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Vol. 72. Issue 4.
Pages 305-316 (April 2019)
Original article
DOI: 10.1016/j.rec.2018.03.009
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Direct Oral Anticoagulants Versus Vitamin K Antagonists in Real-life Patients With Atrial Fibrillation. A Systematic Review and Meta-analysis
Anticoagulantes orales directos frente a antagonistas de la vitamina K en pacientes con fibrilación auricular de la práctica clínica: revisión sistemática y metanálisis
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Carlos Escobara,
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escobar_cervantes_carlos@hotmail.com

Corresponding author: Departamento de Cardiología, Hospital La Paz, Paseo de la Castellana 261, 28046 Madrid, Spain.
, Julio Martí-Almorb, Alejandro Pérez Cabezac, M. José Martínez-Zapatad
a Departamento de Cardiología, Hospital La Paz, Madrid, Spain
b Servicio de Cardiología, Hospital del Mar, Barcelona, Spain
c Servicio de Cardiología, Hospital Costa del Sol, Marbella, Málaga, Spain
d Institut d’Investigació Biomèdica Sant Pau (IIB Sant Pau), CIBER Epidemiología y Salud Pública CIBERESP, Barcelona, Spain
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Abstract
Introduction and objectives

To assess the effectiveness of direct oral anticoagulants vs vitamin K antagonists in real-life patients with atrial fibrillation.

Methods

A systematic review was performed according to Cochrane methodological standards. The results were reported according to the PRISMA statement. The ROBINS-I tool was used to assess risk of bias.

Results

A total of 27 different studies publishing data in 30 publications were included. In the studies with a follow-up up to 1 year, apixaban (HR, 0.93; 95%CI, 0.71-1.20) and dabigatran (HR, 0.95; 95%CI, 0.80-1.13) did not significantly reduce the risk of ischemic stroke vs warfarin, whereas rivaroxaban significantly reduced this risk (HR, 0.83; 95%CI, 0.73-0.94). Apixaban (HR, 0.66; 95%CI, 0.55-0.80) and dabigatran (HR, 0.83; 95%CI, 0.70-0.97) significantly reduced the major bleeding risk vs warfarin, but not rivaroxaban (HR, 1.02; 95%CI, 0.95-1.10), although with a high statistical heterogeneity among studies. Apixaban (HR, 0.56; 95%CI, 0.42-0.73), dabigatran (HR, 0.45; 95%CI, 0.39-0.51), and rivaroxaban (HR, 0.66; 95%CI, 0.49-0.88) significantly reduced the risk of intracranial bleeding vs warfarin. Reduced doses of direct oral anticoagulants were associated with a slightly better safety profile, but with a marked reduction in stroke prevention effectiveness.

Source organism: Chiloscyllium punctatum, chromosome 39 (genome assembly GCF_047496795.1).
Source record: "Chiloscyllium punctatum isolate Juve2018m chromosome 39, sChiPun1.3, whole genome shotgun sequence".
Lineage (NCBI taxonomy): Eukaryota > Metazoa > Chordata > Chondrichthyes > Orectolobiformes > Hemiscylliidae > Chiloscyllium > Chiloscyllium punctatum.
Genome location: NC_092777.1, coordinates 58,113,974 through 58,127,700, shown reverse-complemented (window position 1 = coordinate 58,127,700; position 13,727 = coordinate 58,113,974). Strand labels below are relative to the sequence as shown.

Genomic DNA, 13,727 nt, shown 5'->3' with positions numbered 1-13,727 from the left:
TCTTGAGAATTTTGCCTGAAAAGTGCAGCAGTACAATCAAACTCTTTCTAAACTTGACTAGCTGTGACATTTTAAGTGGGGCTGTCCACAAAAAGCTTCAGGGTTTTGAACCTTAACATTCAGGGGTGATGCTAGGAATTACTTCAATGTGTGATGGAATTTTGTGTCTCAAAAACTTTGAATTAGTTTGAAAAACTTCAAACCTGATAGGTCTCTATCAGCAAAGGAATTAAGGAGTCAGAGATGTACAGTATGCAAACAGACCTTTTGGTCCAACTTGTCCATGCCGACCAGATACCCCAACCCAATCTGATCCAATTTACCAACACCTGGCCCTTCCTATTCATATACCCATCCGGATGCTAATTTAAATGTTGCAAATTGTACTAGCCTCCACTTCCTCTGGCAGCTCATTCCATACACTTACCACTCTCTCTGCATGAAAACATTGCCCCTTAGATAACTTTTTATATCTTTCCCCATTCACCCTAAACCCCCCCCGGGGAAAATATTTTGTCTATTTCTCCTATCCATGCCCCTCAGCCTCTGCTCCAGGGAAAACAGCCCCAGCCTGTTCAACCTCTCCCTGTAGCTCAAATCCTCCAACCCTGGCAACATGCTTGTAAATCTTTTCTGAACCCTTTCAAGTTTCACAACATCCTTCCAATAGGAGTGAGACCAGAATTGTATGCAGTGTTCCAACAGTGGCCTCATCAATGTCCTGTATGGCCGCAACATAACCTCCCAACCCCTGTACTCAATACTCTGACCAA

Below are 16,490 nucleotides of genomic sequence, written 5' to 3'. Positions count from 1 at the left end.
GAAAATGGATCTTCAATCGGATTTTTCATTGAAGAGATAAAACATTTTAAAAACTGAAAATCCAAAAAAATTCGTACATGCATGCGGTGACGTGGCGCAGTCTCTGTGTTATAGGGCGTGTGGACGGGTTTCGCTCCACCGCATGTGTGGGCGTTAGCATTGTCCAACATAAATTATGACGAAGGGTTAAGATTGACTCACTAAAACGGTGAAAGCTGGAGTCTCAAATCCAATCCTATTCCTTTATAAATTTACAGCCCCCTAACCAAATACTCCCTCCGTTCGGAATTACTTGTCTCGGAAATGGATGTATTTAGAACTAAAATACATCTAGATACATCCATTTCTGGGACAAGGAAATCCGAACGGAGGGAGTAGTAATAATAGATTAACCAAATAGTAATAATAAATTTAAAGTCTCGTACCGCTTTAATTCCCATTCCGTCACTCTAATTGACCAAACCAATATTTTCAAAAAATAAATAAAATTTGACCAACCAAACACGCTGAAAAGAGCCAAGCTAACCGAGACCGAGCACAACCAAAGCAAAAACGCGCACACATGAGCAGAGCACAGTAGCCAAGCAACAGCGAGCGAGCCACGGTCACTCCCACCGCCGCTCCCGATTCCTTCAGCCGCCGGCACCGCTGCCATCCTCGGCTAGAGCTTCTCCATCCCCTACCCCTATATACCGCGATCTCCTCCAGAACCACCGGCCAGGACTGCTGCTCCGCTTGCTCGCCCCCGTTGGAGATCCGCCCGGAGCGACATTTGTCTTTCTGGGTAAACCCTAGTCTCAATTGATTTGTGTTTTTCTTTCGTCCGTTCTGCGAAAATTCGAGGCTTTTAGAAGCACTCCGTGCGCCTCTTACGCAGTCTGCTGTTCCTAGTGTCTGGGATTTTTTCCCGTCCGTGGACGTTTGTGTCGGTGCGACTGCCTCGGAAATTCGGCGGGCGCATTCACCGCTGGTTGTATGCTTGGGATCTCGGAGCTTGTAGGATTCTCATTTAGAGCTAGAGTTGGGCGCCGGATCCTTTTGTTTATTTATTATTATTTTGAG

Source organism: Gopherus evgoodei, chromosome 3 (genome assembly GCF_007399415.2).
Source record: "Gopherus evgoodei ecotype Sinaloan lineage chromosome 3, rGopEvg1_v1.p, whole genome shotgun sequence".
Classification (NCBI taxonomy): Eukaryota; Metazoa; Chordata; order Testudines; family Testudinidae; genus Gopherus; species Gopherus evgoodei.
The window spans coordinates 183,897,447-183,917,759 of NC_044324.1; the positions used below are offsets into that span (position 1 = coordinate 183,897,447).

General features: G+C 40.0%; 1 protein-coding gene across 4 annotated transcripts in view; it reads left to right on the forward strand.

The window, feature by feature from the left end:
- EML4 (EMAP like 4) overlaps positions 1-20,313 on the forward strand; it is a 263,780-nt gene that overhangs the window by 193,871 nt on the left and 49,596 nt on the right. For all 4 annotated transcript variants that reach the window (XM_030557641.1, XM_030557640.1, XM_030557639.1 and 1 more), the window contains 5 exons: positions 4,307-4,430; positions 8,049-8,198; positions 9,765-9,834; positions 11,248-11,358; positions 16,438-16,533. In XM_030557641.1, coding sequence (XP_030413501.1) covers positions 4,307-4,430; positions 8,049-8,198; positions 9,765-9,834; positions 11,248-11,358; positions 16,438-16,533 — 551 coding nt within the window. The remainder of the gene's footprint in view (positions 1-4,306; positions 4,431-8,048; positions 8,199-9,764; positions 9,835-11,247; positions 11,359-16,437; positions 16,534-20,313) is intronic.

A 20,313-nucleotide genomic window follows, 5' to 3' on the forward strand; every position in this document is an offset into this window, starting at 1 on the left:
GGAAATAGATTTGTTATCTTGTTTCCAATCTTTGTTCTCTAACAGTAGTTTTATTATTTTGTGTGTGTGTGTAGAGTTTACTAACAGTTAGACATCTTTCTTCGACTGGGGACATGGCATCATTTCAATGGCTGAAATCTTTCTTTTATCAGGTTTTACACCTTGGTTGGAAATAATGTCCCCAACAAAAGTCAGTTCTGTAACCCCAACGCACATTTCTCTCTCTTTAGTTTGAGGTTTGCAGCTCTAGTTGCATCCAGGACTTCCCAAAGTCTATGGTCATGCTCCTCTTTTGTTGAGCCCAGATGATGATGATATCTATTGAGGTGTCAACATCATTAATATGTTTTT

Conclusions

Data from this meta-analysis suggest that, vs warfarin, the stroke prevention effectiveness and bleeding risk of direct oral anticoagulants may differ in real-life patients with atrial fibrillation.

Keywords:
Apixaban
Atrial fibrillation
Clinical practice
Dabigatran
Direct oral anticoagulants
Meta-analysis
Rivaroxaban
Warfarin
Abbreviations:
AF
DOACs
VKAs
Resumen
Introducción y objetivos

Determinar la efectividad de los anticoagulantes orales directos frente a los antagonistas de la vitamina K en pacientes con fibrilación auricular de la práctica clínica.

Métodos

Se realizó una revisión sistemática acorde con los estándares metodológicos de Cochrane. Los resultados de la revisión se publicaron según la declaración PRISMA. Se empleó la herramienta ROBINS-I para determinar el riesgo de sesgos.

Resultados

Se incluyeron datos de 27 estudios diferentes provenientes de 30 publicaciones. En los estudios con seguimiento hasta 1 año, el apixabán (HR = 0,93; IC95%, 0,71-1,20) y dabigatrán (HR = 0,95; IC95%, 0,80-1,13) no se redujo significativamente el riesgo de ictus isquémico frente a la warfarina, pero sí el rivaroxabán (HR = 0,83; IC95%, 0,73-0,94). Con respecto al riesgo de hemorragias mayores, el apixabán (HR = 0,66; IC95%, 0,55-0,80) y el dabigatrán (HR = 0,83; IC95%, 0,70-0,97) lo redujeron significativamente frente a la warfarina, pero no el rivaroxabán (HR = 1,02, IC95%, 0,95-1,10), aunque con heterogeneidad entre los estudios. El apixabán (HR = 0,56; IC95%, 0,42-0,73), el dabigatrán (HR = 0,45; IC95%, 0,39-0,51) y el rivaroxabán (HR = 0,66; IC95%, 0,49-0,88) redujeron significativamente el riesgo de hemorragia intracraneal frente a la warfarina. El empleo de dosis bajas de anticoagulantes orales directos se asoció con una ligera mejoría del perfil de seguridad, pero con una marcada reducción de la efectividad en la prevención de ictus.